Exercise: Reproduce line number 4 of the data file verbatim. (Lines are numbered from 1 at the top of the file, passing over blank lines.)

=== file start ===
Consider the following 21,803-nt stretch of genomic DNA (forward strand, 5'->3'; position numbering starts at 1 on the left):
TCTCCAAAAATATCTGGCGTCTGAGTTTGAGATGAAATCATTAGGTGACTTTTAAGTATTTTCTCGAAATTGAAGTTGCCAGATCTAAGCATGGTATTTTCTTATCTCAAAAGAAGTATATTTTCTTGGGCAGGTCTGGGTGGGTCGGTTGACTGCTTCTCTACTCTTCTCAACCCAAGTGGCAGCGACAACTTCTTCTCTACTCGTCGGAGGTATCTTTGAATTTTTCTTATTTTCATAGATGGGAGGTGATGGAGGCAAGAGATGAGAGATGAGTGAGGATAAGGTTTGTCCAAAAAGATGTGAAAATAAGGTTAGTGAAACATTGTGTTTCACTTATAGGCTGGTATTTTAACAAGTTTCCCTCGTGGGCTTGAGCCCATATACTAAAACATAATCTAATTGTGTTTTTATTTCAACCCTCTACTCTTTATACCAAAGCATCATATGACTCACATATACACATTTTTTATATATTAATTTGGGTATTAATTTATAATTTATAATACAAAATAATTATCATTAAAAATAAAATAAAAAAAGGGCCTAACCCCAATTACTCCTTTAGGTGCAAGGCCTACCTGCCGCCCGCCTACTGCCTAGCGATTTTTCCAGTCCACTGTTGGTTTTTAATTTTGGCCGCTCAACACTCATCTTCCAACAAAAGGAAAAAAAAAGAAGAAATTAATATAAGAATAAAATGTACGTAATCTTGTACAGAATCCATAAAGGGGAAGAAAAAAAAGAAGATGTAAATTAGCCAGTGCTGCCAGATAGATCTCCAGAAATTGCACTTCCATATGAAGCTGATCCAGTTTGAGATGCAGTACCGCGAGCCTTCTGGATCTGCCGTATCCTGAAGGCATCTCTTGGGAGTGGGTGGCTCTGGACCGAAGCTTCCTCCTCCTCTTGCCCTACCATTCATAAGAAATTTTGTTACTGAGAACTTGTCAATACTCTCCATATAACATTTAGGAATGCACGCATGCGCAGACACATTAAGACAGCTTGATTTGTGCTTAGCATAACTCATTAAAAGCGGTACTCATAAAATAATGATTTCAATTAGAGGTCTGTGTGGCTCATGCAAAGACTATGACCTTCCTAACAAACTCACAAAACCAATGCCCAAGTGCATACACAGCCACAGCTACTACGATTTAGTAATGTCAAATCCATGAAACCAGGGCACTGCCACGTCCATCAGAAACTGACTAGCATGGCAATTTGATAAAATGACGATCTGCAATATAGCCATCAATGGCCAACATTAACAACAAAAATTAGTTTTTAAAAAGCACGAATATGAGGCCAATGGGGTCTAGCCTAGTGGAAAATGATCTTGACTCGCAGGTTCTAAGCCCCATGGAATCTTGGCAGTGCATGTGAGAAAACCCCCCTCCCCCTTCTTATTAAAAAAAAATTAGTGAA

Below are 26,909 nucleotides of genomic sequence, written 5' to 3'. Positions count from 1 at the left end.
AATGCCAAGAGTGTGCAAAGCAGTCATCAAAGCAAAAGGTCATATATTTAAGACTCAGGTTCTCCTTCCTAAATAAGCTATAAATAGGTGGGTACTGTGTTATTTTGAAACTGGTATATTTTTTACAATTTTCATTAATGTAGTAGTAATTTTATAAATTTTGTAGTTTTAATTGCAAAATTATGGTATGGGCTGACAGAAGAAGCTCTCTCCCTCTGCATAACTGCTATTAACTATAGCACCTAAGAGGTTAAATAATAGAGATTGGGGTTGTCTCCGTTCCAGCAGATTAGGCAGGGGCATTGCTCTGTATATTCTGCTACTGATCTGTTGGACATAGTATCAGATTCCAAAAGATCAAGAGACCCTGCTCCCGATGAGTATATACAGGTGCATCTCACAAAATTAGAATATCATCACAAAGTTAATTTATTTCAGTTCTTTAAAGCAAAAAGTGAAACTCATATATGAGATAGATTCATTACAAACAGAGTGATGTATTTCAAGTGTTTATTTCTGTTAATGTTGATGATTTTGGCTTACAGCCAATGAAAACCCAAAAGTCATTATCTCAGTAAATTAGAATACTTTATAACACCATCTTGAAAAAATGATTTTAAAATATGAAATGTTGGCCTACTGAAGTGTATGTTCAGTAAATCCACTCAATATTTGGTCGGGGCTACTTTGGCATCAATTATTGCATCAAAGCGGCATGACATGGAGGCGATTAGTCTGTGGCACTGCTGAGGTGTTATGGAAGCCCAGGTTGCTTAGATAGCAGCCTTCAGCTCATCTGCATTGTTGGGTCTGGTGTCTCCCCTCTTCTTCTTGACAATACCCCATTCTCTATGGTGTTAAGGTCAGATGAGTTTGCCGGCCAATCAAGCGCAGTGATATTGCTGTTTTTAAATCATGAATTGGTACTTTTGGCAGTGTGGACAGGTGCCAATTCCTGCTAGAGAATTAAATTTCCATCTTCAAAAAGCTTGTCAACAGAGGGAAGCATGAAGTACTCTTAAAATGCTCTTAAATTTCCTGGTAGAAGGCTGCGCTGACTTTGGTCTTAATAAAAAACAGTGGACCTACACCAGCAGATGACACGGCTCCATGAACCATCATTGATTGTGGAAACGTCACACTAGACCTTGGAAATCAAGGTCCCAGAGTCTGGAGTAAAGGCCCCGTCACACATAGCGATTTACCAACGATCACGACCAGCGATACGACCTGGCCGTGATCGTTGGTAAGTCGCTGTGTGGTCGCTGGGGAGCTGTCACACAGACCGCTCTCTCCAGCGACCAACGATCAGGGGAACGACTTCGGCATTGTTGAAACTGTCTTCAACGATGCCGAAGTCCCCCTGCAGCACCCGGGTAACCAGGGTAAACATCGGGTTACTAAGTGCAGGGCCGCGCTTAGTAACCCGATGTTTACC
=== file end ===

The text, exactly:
AATGCCAAGAGTGTGCAAAGCAGTCATCAAAGCAAAAGGTCATATATTTAAGACTCAGGTTCTCCTTCCTAAATAAGCTATAAATAGGTGGGTACTGTGTTATTTTGAAACTGGTATATTTTTTACAATTTTCATTAATGTAGTAGTAATTTTATAAATTTTGTAGTTTTAATTGCAAAATTATGGTATGGGCTGACAGAAGAAGCTCTCTCCCTCTGCATAACTGCTATTAACTATAGCACCTAAGAGGTTAAATAATAGAGATTGGGGTTGTCTCCGTTCCAGCAGATTAGGCAGGGGCATTGCTCTGTATATTCTGCTACTGATCTGTTGGACATAGTATCAGATTCCAAAAGATCAAGAGACCCTGCTCCCGATGAGTATATACAGGTGCATCTCACAAAATTAGAATATCATCACAAAGTTAATTTATTTCAGTTCTTTAAAGCAAAAAGTGAAACTCATATATGAGATAGATTCATTACAAACAGAGTGATGTATTTCAAGTGTTTATTTCTGTTAATGTTGATGATTTTGGCTTACAGCCAATGAAAACCCAAAAGTCATTATCTCAGTAAATTAGAATACTTTATAACACCATCTTGAAAAAATGATTTTAAAATATGAAATGTTGGCCTACTGAAGTGTATGTTCAGTAAATCCACTCAATATTTGGTCGGGGCTACTTTGGCATCAATTATTGCATCAAAGCGGCATGACATGGAGGCGATTAGTCTGTGGCACTGCTGAGGTGTTATGGAAGCCCAGGTTGCTTAGATAGCAGCCTTCAGCTCATCTGCATTGTTGGGTCTGGTGTCTCCCCTCTTCTTCTTGACAATACCCCATTCTCTATGGTGTTAAGGTCAGATGAGTTTGCCGGCCAATCAAGCGCAGTGATATTGCTGTTTTTAAATCATGAATTGGTACTTTTGGCAGTGTGGACAGGTGCCAATTCCTGCTAGAGAATTAAATTTCCATCTTCAAAAAGCTTGTCAACAGAGGGAAGCATGAAGTACTCTTAAAATGCTCTTAAATTTCCTGGTAGAAGGCTGCGCTGACTTTGGTCTTAATAAAAAACAGTGGACCTACACCAGCAGATGACACGGCTCCATGAACCATCATTGATTGTGGAAACGTCACACTAGACCTTGGAAATCAAGGTCCCAGAGTCTGGAGTAAAGGCCCCGTCACACATAGCGATTTACCAACGATCACGACCAGCGATACGACCTGGCCGTGATCGTTGGTAAGTCGCTGTGTGGTCGCTGGGGAGCTGTCACACAGACCGCTCTCTCCAGCGACCAACGATCAGGGGAACGACTTCGGCATTGTTGAAACTGTCTTCAACGATGCCGAAGTCCCCCTGCAGCACCCGGGTAACCAGGGTAAACATCGGGTTACTAAGTGCAGGGCCGCGCTTAGTAACCCGATGTTTACC